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Study finds problems with surgical training


Oregon patients who are awaiting surgery may feel more confident about the outcome if they know that the surgeon has performed a particular procedure hundreds of times. While experience is necessary to master a skill, feedback during training is also important.

A study that was conducted by John Hopkins researchers compared training methods that are used to help prospective orthopedic surgeons master their profession. Though current training methods use a pass/fail system, the researchers say that surgical residents need to receive more feedback from their teachers. If residents are judged on the volume of surgeries that they complete rather than how well they perform specific tasks, they might end up making the same mistakes over and over without being corrected.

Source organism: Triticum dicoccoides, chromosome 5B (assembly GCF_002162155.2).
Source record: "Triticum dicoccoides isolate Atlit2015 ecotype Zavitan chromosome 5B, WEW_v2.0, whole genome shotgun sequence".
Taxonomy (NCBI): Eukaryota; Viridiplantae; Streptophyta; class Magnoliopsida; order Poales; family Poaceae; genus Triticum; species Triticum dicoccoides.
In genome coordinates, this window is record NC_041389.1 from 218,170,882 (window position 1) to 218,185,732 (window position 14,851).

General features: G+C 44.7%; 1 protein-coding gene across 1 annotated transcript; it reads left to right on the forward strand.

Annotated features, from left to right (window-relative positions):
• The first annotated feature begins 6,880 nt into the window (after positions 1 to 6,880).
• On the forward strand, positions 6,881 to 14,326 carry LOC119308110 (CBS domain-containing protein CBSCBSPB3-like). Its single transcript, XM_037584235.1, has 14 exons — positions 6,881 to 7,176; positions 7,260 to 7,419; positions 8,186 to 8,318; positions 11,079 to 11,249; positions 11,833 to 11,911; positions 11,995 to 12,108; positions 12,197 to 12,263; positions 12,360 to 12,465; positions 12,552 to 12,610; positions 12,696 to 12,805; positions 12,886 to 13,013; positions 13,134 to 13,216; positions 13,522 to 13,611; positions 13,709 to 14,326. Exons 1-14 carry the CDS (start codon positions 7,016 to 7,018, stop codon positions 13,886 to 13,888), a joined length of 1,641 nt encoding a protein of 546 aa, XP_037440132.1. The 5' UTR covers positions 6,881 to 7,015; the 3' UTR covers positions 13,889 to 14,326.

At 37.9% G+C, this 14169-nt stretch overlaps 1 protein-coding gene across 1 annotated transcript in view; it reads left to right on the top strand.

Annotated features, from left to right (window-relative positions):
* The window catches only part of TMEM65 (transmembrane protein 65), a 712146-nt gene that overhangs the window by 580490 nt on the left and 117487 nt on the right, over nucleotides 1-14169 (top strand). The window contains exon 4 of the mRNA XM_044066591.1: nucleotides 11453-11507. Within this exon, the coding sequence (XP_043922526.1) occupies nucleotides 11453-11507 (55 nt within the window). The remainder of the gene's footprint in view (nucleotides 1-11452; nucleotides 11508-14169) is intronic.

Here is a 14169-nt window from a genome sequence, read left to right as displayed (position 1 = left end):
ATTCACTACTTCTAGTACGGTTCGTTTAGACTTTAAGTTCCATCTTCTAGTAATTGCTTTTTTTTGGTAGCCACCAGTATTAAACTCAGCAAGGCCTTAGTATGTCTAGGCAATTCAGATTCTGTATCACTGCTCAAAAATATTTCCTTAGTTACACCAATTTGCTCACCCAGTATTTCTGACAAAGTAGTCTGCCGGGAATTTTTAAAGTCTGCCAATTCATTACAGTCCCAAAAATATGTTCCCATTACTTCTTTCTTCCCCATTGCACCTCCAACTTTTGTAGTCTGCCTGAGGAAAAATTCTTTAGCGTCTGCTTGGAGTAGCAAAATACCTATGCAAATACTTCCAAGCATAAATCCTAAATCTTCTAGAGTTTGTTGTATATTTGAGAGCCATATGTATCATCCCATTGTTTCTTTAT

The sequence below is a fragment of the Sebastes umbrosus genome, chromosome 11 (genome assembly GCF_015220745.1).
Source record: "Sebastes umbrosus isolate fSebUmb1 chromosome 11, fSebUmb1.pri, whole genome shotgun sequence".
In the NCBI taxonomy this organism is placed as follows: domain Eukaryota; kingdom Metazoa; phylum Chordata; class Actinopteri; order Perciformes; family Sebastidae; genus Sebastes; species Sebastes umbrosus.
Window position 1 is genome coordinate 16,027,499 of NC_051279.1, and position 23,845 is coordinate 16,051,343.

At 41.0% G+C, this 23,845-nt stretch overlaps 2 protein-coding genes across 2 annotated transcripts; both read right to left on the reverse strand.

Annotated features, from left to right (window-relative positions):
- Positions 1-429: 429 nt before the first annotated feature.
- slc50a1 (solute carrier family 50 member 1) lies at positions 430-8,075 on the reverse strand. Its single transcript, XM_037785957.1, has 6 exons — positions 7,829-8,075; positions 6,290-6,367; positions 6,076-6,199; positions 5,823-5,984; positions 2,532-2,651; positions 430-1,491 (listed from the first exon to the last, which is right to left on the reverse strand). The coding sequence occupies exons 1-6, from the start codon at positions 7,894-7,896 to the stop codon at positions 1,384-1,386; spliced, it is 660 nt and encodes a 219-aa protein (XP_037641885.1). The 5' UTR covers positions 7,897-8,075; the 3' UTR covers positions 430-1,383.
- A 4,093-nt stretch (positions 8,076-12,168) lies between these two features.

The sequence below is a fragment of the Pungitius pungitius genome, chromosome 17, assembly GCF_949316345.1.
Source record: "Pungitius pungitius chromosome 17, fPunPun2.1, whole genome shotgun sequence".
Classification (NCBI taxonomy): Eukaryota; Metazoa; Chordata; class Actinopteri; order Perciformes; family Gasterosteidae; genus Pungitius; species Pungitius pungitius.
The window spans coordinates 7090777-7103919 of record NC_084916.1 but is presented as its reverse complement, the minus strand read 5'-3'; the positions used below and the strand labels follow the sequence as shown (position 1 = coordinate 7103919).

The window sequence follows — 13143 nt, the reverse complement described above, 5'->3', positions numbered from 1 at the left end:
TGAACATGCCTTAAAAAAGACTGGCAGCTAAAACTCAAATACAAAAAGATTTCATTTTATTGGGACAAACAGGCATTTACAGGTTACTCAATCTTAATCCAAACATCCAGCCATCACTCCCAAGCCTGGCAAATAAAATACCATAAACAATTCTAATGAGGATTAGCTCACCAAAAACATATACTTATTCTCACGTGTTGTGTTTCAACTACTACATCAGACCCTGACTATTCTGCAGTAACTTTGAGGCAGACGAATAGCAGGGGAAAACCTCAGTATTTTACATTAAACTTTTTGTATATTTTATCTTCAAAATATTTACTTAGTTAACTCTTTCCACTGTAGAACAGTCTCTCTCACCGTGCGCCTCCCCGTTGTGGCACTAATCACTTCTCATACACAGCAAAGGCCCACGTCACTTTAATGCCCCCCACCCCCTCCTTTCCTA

The researchers say that a checklist called the Objective Structured Assessment of Technical Skills is a better training method for surgical residents because it allows them to receive detailed feedback. The Global Rating Scale is also a good way to objectively measure surgical performance, according to the researchers. When the pass/fail grading system is used, surgical residents only fail if they commit an egregious error, and they do not receive detailed feedback about less egregious mistakes that they might have made during a procedure.

Residents perform surgeries on cadavers so that their mistakes do not have real consequences for a living patient. When a working surgeon commits an error during a real operation, the result could be a worsened condition requiring additional costly treatment. Those who have been harmed by surgical mistakes may wish to discuss their situation with a medical malpractice attorney in order to learn what legal remedies they may have.